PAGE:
Russia suspends treaty with U.S. that reduced and limited nuclear weapons deployment

Vladimir Putin announced on Tuesday that he was suspending his participation in the New START agreement that does not allow the proliferation of nuclear weapons, one of the most recent agreements between the United States and Russia.

The Russian president assured that he would not leave the treaty completely, and that it would be in force until February 4, 2026; however, he added that he would not allow NATO members to review their nuclear arsenal.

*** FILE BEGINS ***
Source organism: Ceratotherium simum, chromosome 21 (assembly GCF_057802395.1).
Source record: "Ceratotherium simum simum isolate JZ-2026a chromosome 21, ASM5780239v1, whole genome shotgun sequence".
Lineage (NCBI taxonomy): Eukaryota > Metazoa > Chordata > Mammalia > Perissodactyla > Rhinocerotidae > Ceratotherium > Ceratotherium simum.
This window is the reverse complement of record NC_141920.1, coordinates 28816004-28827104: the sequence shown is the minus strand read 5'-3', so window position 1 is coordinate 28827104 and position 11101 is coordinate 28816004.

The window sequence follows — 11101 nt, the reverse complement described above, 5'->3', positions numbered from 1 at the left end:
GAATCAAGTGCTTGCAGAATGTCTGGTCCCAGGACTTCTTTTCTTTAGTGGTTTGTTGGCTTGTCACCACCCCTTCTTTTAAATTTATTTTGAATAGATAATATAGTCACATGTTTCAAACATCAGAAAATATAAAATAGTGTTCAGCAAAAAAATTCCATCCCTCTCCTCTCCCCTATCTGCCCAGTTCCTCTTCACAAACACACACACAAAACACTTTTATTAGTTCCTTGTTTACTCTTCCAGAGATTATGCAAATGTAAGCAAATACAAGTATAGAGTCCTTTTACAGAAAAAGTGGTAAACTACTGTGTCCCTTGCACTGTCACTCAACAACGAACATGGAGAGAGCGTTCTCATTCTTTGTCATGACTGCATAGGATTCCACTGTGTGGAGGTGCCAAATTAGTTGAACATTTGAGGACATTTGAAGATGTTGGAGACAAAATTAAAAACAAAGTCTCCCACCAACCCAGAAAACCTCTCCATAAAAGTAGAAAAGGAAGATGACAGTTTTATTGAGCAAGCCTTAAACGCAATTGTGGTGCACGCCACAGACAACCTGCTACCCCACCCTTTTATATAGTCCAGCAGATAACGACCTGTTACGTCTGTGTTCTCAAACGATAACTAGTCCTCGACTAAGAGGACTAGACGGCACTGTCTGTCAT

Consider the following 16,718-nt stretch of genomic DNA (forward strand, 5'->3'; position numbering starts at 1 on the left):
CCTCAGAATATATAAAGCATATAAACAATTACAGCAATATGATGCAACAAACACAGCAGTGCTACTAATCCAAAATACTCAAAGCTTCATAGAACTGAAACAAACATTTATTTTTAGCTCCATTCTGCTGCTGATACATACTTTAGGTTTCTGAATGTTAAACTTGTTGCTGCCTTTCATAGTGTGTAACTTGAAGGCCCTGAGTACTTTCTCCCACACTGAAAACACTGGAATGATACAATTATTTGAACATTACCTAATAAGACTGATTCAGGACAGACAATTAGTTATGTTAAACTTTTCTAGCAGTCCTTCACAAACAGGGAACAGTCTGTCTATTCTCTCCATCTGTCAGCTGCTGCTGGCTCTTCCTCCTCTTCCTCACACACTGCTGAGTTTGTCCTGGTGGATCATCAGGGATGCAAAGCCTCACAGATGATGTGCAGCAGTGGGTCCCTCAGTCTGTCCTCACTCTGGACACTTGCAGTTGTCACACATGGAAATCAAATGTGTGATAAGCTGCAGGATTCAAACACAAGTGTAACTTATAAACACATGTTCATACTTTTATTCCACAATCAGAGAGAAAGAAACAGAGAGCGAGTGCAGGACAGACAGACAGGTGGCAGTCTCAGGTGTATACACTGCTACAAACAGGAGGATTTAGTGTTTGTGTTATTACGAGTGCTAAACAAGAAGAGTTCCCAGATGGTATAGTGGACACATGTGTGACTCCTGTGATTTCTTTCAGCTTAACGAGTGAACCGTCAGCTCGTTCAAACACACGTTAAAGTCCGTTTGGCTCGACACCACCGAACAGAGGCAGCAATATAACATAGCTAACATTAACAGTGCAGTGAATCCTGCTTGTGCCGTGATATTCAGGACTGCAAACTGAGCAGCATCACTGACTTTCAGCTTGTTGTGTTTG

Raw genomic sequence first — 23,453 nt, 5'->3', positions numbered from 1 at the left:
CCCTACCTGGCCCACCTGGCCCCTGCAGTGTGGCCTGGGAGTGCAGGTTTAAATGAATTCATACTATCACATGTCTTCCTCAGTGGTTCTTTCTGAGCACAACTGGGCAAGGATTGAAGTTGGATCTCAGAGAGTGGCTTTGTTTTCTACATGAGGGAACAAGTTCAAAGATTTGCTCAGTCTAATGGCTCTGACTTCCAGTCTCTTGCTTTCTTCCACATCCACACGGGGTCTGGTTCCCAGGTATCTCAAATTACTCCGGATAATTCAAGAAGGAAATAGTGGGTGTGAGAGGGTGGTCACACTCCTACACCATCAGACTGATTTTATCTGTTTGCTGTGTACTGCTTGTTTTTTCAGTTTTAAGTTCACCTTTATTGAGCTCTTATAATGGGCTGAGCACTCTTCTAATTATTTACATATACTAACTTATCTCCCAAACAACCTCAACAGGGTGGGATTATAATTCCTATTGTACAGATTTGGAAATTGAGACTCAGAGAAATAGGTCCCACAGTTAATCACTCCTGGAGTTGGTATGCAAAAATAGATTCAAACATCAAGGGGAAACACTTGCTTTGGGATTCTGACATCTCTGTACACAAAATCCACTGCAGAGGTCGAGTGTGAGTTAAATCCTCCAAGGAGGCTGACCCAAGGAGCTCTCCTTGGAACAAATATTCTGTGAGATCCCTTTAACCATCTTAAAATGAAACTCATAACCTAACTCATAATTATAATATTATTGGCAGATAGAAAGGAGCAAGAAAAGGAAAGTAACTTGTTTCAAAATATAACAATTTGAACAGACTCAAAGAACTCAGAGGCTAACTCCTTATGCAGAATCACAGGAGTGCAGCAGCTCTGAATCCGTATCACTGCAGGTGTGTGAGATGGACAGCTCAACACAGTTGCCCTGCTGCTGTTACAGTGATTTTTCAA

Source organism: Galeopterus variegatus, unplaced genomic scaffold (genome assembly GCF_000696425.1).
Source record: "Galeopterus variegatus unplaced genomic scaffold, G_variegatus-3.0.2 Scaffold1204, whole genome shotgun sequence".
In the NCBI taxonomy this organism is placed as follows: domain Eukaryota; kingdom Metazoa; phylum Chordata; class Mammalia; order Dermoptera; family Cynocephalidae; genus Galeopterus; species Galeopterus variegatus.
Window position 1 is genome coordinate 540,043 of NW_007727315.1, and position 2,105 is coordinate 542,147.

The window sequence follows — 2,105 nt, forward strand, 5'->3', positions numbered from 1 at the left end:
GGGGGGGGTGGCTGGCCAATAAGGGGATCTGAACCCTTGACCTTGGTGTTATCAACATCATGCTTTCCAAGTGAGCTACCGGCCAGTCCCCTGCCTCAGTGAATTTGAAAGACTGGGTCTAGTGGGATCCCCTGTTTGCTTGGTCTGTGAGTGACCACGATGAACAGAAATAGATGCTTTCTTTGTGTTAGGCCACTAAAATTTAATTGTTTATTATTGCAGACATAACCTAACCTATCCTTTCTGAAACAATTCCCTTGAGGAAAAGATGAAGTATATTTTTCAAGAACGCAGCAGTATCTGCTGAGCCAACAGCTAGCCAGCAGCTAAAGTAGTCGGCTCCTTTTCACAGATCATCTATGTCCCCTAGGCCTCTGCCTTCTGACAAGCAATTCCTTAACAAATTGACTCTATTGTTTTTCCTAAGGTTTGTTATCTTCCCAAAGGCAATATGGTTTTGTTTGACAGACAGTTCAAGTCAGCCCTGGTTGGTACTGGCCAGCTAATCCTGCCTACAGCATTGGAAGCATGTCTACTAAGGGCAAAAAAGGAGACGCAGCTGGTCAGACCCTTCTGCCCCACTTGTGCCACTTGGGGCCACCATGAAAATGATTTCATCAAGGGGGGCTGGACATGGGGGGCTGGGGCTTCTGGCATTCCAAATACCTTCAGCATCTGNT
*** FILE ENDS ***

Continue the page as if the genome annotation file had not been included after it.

Putin also assured that NATO countries are helping Ukraine to carry out air strikes on strategically important Russian air bases.

The treaty

The U.S. and Russia first signed the treaty in 2010, which involved Barack Obama and former Russian President Dmitry Medvedev, who placed verifiable limits on the number of missiles and nuclear warheads in each country.

“Our relations have degraded and that is totally and absolutely the fault of the United States,” Putin said.

“If the United States conducts tests, so will we. No one should have any illusions that global strategic parity can be destroyed”

In recent years, agreements for the non-proliferation of intermediate-range nuclear forces, or INF, have also been cancelled.

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